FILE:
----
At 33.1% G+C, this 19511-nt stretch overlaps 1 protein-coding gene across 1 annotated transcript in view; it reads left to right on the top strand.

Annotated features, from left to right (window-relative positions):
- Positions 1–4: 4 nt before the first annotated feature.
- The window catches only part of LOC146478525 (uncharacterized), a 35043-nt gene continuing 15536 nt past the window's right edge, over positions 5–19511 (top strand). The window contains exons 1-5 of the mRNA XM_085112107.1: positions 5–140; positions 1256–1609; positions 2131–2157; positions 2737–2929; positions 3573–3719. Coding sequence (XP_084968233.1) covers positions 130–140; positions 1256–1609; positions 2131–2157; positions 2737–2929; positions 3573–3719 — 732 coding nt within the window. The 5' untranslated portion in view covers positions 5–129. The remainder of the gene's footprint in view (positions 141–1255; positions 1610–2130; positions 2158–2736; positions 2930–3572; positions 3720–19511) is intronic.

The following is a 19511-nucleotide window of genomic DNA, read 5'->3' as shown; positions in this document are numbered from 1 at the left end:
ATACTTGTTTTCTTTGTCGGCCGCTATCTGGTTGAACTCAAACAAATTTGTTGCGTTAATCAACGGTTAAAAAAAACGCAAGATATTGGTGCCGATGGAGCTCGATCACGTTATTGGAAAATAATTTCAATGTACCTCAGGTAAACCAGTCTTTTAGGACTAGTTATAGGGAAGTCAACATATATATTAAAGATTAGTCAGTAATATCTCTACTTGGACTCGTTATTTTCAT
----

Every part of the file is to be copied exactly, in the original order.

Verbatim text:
At 33.1% G+C, this 19511-nt stretch overlaps 1 protein-coding gene across 1 annotated transcript in view; it reads left to right on the top strand.

Annotated features, from left to right (window-relative positions):
- Positions 1–4: 4 nt before the first annotated feature.
- The window catches only part of LOC146478525 (uncharacterized), a 35043-nt gene continuing 15536 nt past the window's right edge, over positions 5–19511 (top strand). The window contains exons 1-5 of the mRNA XM_085112107.1: positions 5–140; positions 1256–1609; positions 2131–2157; positions 2737–2929; positions 3573–3719. Coding sequence (XP_084968233.1) covers positions 130–140; positions 1256–1609; positions 2131–2157; positions 2737–2929; positions 3573–3719 — 732 coding nt within the window. The 5' untranslated portion in view covers positions 5–129. The remainder of the gene's footprint in view (positions 141–1255; positions 1610–2130; positions 2158–2736; positions 2930–3572; positions 3720–19511) is intronic.

The following is a 19511-nucleotide window of genomic DNA, read 5'->3' as shown; positions in this document are numbered from 1 at the left end:
ATACTTGTTTTCTTTGTCGGCCGCTATCTGGTTGAACTCAAACAAATTTGTTGCGTTAATCAACGGTTAAAAAAAACGCAAGATATTGGTGCCGATGGAGCTCGATCACGTTATTGGAAAATAATTTCAATGTACCTCAGGTAAACCAGTCTTTTAGGACTAGTTATAGGGAAGTCAACATATATATTAAAGATTAGTCAGTAATATCTCTACTTGGACTCGTTATTTTCAT